Case | HBS Case Collection | July 2009 (Revised June 2015)

Citigroup's Exchange Offer

by Robin Greenwood and James Quinn


Citigroup faced considerable distress in early 2009. In late 2008, the bank had accepted $45 billion in preferred equity from the United States government via the Troubled Assets Relief Program (TARP). Yet, the stock had continued to slide in early 2009. In late February, the company announced that it would convert as much as $50 billion of preferred stock into common stock, at $3.25 per share. The case asks students to evaluate the pricing of preferred stock relative to common stock at this time. As the case takes place during a period of considerable uncertainty in global capital markets, and conventional sources of arbitrage capital have been depleted, the apparent mispricing may not be as attractive as it initially seems. In the B and C cases, students must decide whether their view of the appropriate pricing changes, when the apparent mispricing worsens. A final additional teaching point relates to the formation of a synthetic short position using the options markets.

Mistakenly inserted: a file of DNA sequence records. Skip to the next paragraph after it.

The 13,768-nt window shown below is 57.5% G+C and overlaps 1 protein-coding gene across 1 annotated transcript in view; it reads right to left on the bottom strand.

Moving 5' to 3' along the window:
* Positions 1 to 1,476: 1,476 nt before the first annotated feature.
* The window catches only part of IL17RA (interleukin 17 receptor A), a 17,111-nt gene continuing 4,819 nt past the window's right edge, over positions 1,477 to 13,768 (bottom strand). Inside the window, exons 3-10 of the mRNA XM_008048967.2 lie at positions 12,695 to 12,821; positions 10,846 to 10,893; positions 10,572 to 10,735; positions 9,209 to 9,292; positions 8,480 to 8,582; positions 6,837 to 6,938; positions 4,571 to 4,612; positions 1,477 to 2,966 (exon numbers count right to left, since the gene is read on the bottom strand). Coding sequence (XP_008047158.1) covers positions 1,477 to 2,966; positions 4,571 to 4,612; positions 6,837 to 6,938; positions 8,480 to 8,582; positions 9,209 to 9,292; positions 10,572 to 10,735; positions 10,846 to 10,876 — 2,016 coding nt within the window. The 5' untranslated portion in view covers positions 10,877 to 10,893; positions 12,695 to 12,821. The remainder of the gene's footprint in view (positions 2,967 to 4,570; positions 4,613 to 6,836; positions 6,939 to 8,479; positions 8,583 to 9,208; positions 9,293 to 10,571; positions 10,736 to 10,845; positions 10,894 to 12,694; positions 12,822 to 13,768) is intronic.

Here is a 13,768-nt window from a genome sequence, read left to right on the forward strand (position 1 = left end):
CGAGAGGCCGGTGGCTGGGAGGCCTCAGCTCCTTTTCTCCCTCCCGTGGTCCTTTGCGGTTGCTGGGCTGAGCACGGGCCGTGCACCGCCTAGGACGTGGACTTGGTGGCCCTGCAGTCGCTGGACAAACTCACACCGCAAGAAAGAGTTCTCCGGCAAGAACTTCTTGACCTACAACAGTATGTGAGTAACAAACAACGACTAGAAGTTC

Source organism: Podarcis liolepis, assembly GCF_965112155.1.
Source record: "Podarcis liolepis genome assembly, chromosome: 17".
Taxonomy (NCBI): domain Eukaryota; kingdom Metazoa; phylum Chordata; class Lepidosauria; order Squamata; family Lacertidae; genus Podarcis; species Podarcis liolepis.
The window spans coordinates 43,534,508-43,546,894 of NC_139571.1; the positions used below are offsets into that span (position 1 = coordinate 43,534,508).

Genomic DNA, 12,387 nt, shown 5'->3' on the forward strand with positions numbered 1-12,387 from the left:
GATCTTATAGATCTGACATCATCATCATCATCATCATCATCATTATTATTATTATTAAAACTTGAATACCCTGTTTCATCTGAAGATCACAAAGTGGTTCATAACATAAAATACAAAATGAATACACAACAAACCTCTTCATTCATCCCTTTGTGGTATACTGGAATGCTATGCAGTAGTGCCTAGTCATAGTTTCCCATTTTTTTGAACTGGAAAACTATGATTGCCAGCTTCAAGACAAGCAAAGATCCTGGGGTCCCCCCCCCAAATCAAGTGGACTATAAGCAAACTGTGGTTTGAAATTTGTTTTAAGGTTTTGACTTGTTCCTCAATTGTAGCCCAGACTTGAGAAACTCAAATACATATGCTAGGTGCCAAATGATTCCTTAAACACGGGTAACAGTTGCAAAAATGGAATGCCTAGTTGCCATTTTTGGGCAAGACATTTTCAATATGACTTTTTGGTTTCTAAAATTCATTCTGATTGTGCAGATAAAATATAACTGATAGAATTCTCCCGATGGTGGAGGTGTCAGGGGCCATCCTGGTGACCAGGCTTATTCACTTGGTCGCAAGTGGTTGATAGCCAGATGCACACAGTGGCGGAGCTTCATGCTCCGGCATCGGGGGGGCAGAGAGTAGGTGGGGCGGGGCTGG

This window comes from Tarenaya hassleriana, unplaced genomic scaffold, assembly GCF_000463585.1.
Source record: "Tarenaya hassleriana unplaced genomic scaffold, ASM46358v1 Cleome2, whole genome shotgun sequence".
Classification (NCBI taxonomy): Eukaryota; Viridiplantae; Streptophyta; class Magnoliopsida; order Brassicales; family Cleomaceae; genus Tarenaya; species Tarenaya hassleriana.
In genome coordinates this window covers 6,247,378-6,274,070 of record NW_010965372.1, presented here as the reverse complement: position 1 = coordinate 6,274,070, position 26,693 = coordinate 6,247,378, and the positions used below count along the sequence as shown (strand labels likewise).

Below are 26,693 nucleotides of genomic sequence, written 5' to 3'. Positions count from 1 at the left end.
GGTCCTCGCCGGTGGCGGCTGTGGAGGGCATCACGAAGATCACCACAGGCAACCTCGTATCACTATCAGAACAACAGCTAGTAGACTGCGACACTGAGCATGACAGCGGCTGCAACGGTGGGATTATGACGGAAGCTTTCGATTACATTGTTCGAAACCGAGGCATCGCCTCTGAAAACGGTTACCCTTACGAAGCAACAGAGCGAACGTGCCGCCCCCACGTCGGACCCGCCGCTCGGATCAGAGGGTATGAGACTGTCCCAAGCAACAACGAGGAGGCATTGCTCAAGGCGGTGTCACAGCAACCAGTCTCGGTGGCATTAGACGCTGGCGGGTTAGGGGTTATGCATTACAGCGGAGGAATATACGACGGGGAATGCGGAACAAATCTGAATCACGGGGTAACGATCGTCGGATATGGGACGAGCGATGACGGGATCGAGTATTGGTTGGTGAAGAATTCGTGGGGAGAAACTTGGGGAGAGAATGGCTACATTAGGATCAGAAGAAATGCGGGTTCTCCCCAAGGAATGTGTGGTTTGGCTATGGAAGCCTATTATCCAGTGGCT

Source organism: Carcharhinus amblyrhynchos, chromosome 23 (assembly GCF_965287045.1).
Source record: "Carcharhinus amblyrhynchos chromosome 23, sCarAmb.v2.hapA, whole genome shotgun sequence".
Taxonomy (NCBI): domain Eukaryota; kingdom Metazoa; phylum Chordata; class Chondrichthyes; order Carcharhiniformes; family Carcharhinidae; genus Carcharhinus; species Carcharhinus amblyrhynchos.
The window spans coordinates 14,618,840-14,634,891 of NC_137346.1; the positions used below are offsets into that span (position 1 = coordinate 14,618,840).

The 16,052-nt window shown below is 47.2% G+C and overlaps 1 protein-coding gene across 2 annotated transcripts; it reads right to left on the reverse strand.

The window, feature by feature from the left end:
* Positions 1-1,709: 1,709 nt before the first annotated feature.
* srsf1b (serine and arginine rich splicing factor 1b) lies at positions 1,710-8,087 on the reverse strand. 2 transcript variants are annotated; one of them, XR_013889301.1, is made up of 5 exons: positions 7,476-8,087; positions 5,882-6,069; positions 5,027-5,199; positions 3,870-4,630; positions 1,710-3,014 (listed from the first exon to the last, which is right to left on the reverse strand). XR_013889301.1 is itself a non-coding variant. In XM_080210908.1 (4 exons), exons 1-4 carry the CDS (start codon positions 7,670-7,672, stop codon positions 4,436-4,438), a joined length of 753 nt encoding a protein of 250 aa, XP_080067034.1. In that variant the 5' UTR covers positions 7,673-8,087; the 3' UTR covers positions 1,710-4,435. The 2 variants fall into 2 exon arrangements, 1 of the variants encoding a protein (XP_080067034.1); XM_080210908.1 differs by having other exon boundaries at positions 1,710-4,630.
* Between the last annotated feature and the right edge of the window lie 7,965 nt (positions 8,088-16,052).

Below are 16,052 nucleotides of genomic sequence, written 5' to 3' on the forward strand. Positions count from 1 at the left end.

Keywords: Financial Crisis; Capital Markets; Banks and Banking; Stocks; Price; Globalized Markets and Industries; Financial Services Industry;


Greenwood, Robin, and James Quinn. "Citigroup's Exchange Offer." Harvard Business School Case 210-009, July 2009. (Revised June 2015.)